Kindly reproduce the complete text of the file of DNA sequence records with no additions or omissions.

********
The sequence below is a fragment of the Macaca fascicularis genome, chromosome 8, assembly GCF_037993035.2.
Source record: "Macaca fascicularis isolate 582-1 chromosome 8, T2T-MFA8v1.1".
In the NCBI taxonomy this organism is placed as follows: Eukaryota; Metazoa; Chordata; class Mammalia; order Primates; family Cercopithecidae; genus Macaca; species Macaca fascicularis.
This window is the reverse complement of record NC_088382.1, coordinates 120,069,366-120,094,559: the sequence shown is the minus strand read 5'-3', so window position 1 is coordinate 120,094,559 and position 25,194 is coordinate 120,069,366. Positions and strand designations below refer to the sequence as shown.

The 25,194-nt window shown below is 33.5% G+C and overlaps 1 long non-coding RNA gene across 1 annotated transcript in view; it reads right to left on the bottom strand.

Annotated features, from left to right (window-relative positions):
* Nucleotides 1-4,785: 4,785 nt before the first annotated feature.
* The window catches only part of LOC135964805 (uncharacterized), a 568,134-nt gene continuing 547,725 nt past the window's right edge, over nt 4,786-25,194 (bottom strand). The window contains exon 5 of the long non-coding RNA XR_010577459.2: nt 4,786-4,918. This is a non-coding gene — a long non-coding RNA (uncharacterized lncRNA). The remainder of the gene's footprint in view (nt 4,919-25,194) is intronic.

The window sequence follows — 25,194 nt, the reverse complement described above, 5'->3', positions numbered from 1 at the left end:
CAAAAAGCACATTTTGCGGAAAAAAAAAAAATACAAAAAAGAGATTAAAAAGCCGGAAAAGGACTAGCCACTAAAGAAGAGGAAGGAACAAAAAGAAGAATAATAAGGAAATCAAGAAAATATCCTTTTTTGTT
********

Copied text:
The sequence below is a fragment of the Macaca fascicularis genome, chromosome 8, assembly GCF_037993035.2.
Source record: "Macaca fascicularis isolate 582-1 chromosome 8, T2T-MFA8v1.1".
In the NCBI taxonomy this organism is placed as follows: Eukaryota; Metazoa; Chordata; class Mammalia; order Primates; family Cercopithecidae; genus Macaca; species Macaca fascicularis.
This window is the reverse complement of record NC_088382.1, coordinates 120,069,366-120,094,559: the sequence shown is the minus strand read 5'-3', so window position 1 is coordinate 120,094,559 and position 25,194 is coordinate 120,069,366. Positions and strand designations below refer to the sequence as shown.

The 25,194-nt window shown below is 33.5% G+C and overlaps 1 long non-coding RNA gene across 1 annotated transcript in view; it reads right to left on the bottom strand.

Annotated features, from left to right (window-relative positions):
* Nucleotides 1-4,785: 4,785 nt before the first annotated feature.
* The window catches only part of LOC135964805 (uncharacterized), a 568,134-nt gene continuing 547,725 nt past the window's right edge, over nt 4,786-25,194 (bottom strand). The window contains exon 5 of the long non-coding RNA XR_010577459.2: nt 4,786-4,918. This is a non-coding gene — a long non-coding RNA (uncharacterized lncRNA). The remainder of the gene's footprint in view (nt 4,919-25,194) is intronic.

The window sequence follows — 25,194 nt, the reverse complement described above, 5'->3', positions numbered from 1 at the left end:
CAAAAAGCACATTTTGCGGAAAAAAAAAAAATACAAAAAAGAGATTAAAAAGCCGGAAAAGGACTAGCCACTAAAGAAGAGGAAGGAACAAAAAGAAGAATAATAAGGAAATCAAGAAAATATCCTTTTTTGTT